Congress is currently considering legislation to reauthorize child nutrition programs, including nutrition standards for school meals. The Senate Agriculture, Nutrition and Forestry Committee’s bill takes a measured, bipartisan approach, addressing children’s health needs with respect to sodium reduction while providing flexibility to school food programs that need more time to reduce sodium levels.
Unfortunately, the House Education and the Workforce Committee’s discussion draft bill dismisses that reasoned approach and guts the sodium standard. Moreover, it presents a disingenuous picture about the science behind sodium reduction in children. The discussion draft cherry-picks which studies can be considered when setting sodium standards and ignores what expert scientists and medical professionals use when analyzing the evidence of nutrition science. That evidence — or what we call the preponderance of evidence — supports current nutrition standards that reduce sodium intake as a means to lower blood pressure and prevent its adverse health consequences.
Most parents would love for their children to eat a well-balanced diet.
But, sometimes getting children to buy-in to the idea of eating what’s good for them can be a struggle.
Of course, it’s best to start children in the habit of eating healthy from a very young age, but just because a child may have a taste for unhealthy foods, it doesn’t mean that it’s too late to make diet changes.
Lead is a devastating poison. It damages children’s brains, erodes intelligence, diminishes creativity and the ability to weigh consequences and make good decisions, impairs language skills, shortens attention span, and predisposes to hyperactive and aggressive behavior. Lead exposure in early childhood is linked to later increased risk for dyslexia and school failure. When lead exposure is widespread, it can undermine the economic productivity and sustainability of entire societies.
Lead is a silent poison. In most children, lead wreaks its havoc in the absence of any obvious signs or symptoms. Infants in the womb and children under the age of 5 are the most vulnerable. Research has shown that higher levels of exposure are the most dangerous, but that no level of lead is safe.
After years of dealing with school bullying through traditional punishments, Carolyne Quintana, the principal of Bronxdale High School in New York City, introduced restorative justice approaches at her school because she wanted students to feel trusted and cared for.
“It wasn’t just about bullying incidents, it was about the whole school culture,” she said.
To build community and handle “instances of harm” among the students, teachers bring the kids together to talk in “restorative circles,” where everyone has an opportunity to listen and be heard. Bronxdale uses circles for most of its group communications, including parent meetings and ninth-grade orientation. The circles are a natural outgrowth of the Socratic method teachers use in class, Quintana said.
Pediatricians can now predict the risk of severe obesity in early childhood when a child is as young as 6 months old. But as a child grows, how well do parents recognize if their kid is becoming obese?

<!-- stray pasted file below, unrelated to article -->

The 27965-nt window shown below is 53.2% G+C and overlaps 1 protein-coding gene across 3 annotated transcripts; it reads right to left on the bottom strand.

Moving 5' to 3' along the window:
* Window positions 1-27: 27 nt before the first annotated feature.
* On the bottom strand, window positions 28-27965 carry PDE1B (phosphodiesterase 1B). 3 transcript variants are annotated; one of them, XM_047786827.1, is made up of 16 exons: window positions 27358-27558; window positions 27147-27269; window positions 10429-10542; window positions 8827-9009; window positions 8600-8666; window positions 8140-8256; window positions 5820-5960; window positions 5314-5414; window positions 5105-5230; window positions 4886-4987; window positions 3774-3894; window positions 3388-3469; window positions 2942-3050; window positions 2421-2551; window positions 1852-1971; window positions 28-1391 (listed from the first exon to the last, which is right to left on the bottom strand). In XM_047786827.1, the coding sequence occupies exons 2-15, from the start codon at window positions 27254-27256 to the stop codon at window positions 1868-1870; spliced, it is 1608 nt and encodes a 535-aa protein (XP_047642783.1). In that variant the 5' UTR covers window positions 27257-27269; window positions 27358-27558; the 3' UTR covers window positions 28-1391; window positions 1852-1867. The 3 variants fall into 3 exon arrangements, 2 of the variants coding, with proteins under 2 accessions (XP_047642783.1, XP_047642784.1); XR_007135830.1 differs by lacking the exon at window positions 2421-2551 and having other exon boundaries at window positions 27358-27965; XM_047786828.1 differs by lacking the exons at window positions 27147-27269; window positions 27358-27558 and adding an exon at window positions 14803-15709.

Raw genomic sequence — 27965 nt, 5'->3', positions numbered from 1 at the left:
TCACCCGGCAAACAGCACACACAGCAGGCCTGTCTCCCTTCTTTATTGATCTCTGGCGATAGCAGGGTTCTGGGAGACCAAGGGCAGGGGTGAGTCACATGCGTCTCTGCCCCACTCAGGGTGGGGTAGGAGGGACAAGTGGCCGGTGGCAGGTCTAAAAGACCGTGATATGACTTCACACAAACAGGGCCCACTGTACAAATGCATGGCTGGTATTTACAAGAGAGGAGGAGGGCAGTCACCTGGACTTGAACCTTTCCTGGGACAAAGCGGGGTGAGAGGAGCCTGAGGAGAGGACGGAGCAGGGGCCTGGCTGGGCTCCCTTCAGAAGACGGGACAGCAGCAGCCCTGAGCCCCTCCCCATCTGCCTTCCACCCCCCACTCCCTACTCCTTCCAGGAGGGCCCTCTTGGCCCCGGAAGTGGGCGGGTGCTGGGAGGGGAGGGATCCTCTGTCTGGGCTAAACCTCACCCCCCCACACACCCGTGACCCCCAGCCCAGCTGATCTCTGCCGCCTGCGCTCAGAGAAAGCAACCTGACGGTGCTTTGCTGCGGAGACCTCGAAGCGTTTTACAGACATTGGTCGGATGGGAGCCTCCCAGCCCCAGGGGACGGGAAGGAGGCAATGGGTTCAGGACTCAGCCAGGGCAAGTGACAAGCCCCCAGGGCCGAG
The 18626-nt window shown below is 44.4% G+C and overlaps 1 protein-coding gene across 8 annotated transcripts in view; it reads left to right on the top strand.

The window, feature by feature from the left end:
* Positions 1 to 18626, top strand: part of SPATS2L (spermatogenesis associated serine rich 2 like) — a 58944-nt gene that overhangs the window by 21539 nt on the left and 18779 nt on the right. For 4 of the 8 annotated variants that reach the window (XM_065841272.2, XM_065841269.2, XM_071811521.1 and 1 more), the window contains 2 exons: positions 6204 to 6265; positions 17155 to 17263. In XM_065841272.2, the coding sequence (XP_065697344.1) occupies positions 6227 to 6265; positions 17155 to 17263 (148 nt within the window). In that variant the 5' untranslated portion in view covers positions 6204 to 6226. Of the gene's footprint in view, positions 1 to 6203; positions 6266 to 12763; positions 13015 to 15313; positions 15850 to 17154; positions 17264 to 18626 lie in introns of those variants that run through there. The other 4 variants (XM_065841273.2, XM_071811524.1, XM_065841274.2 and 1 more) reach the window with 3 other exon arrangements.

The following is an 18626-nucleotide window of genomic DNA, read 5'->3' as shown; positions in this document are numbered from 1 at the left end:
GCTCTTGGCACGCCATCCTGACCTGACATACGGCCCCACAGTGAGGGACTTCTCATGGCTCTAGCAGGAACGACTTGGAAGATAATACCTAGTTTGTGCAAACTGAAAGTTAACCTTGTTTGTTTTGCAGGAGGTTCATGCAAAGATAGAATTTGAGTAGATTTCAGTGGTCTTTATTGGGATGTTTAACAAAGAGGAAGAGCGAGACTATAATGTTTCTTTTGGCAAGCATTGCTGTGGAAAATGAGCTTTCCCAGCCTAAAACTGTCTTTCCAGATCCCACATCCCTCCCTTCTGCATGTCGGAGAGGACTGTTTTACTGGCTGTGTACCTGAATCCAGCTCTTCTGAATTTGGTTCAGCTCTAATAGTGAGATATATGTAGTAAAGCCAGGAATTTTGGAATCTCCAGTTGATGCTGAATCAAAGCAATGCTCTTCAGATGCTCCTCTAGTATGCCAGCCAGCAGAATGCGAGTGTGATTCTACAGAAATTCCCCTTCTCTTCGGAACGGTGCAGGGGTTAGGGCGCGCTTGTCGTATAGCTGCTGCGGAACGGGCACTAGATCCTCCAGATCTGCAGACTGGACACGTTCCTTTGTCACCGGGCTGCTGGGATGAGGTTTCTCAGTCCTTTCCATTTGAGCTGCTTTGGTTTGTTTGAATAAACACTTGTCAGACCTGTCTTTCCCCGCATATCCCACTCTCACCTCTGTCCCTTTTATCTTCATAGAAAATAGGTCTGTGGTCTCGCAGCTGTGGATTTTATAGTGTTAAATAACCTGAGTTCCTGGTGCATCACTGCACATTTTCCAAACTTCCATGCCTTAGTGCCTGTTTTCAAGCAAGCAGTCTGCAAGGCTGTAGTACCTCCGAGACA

Not very, according to a new study in the journal Obesity. If a child is overweight or obese, the vast majority of parents underestimate their child’s weight status. In fact, parents are far more accurate at perceiving their own obesity than that of their children.
Nationally, April is recognized as Child Abuse Awareness and Prevention Month. During the month, we challenge our community to learn more about the role we all play in preventing and protecting children from abuse. Through awareness and prevention, we can make a difference in the lives of so many children.
Statistically, 1 in 5 children has a likelihood of being sexually abused before his or her 18th birthday. This staggering statistic alone raises questions as to what can be done to not only prevent child abuse, but also to accurately and appropriately respond, should one have suspicions of abuse.
Malnutrition and obesity are one of the growing concerns among children. Most, if not all, failed to practice a healthy diet. A new study suggests that eating more fruits and vegetables will improve the diet quality among children.
WIC Food Package Offers Healthier Food
According to a new study, the special Supplemental Nutrition Program for Women, Infants and Children (WIC) added more vegetables, fruits, whole grains and low-fat milk in their food voucher and this resulted in a better diet among four million children, Science Daily reported.
Six-year-old Sophie says she has always known she's a girl. "I used to be Yoshi," she says. "But I didn't like being called Yoshi." And she didn't like being called a boy.
Sophie lives with her family in Bellingham, Wash. Her mother, Jena Lopez, says she started seeing the signs before Sophie turned 2.
"She'd say things like, 'I'm a she, not a he,' " Lopez says. "She would cry if we misgendered her. She'd become angry."
Abused children in Texas are being left in psychiatric facilities longer than they were six years ago as the state's child protective services system grapples with federal court scrutiny and diminishing options, according to data obtained by The Texas Tribune.
Last year, 17,151 Texas children were removed from abusive homes. While the agency could not say exactly how many were placed in private and state psychiatric hospitals, data from 2009 to 2015 shows roughly 4,000 psychiatric admissions for foster care children each year.
But the number of total days foster care children together spend in psychiatric facilities past their initial 8 to 10 days of treatment covered under Medicaid has risen. In June 2009, children taken together spent a total of 10 extra days in the facilities. By August 2015 that number had grown to 768 days.